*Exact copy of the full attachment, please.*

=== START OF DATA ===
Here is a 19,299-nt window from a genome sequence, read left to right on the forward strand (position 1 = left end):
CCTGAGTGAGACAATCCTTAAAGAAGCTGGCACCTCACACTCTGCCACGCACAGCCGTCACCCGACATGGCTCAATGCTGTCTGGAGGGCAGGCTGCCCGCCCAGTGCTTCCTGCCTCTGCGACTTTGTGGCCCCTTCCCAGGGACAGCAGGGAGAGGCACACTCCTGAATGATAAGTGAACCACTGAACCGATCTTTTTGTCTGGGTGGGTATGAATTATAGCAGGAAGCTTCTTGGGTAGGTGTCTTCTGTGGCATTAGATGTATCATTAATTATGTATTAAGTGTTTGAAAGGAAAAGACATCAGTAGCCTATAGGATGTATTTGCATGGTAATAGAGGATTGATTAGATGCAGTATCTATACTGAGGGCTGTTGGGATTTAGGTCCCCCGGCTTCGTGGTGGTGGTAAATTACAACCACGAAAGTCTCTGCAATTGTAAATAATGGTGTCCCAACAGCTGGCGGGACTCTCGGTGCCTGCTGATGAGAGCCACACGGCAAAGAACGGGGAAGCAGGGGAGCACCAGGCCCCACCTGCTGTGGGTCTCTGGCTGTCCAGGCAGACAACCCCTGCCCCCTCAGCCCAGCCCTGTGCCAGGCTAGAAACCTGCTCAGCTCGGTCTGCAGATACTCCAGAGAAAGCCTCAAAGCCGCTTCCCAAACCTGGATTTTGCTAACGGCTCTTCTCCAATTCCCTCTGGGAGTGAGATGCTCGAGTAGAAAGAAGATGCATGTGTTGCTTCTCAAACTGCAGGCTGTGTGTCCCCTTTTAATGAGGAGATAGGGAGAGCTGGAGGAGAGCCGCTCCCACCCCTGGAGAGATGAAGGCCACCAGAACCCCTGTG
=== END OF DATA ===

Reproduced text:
Here is a 19,299-nt window from a genome sequence, read left to right on the forward strand (position 1 = left end):
CCTGAGTGAGACAATCCTTAAAGAAGCTGGCACCTCACACTCTGCCACGCACAGCCGTCACCCGACATGGCTCAATGCTGTCTGGAGGGCAGGCTGCCCGCCCAGTGCTTCCTGCCTCTGCGACTTTGTGGCCCCTTCCCAGGGACAGCAGGGAGAGGCACACTCCTGAATGATAAGTGAACCACTGAACCGATCTTTTTGTCTGGGTGGGTATGAATTATAGCAGGAAGCTTCTTGGGTAGGTGTCTTCTGTGGCATTAGATGTATCATTAATTATGTATTAAGTGTTTGAAAGGAAAAGACATCAGTAGCCTATAGGATGTATTTGCATGGTAATAGAGGATTGATTAGATGCAGTATCTATACTGAGGGCTGTTGGGATTTAGGTCCCCCGGCTTCGTGGTGGTGGTAAATTACAACCACGAAAGTCTCTGCAATTGTAAATAATGGTGTCCCAACAGCTGGCGGGACTCTCGGTGCCTGCTGATGAGAGCCACACGGCAAAGAACGGGGAAGCAGGGGAGCACCAGGCCCCACCTGCTGTGGGTCTCTGGCTGTCCAGGCAGACAACCCCTGCCCCCTCAGCCCAGCCCTGTGCCAGGCTAGAAACCTGCTCAGCTCGGTCTGCAGATACTCCAGAGAAAGCCTCAAAGCCGCTTCCCAAACCTGGATTTTGCTAACGGCTCTTCTCCAATTCCCTCTGGGAGTGAGATGCTCGAGTAGAAAGAAGATGCATGTGTTGCTTCTCAAACTGCAGGCTGTGTGTCCCCTTTTAATGAGGAGATAGGGAGAGCTGGAGGAGAGCCGCTCCCACCCCTGGAGAGATGAAGGCCACCAGAACCCCTGTG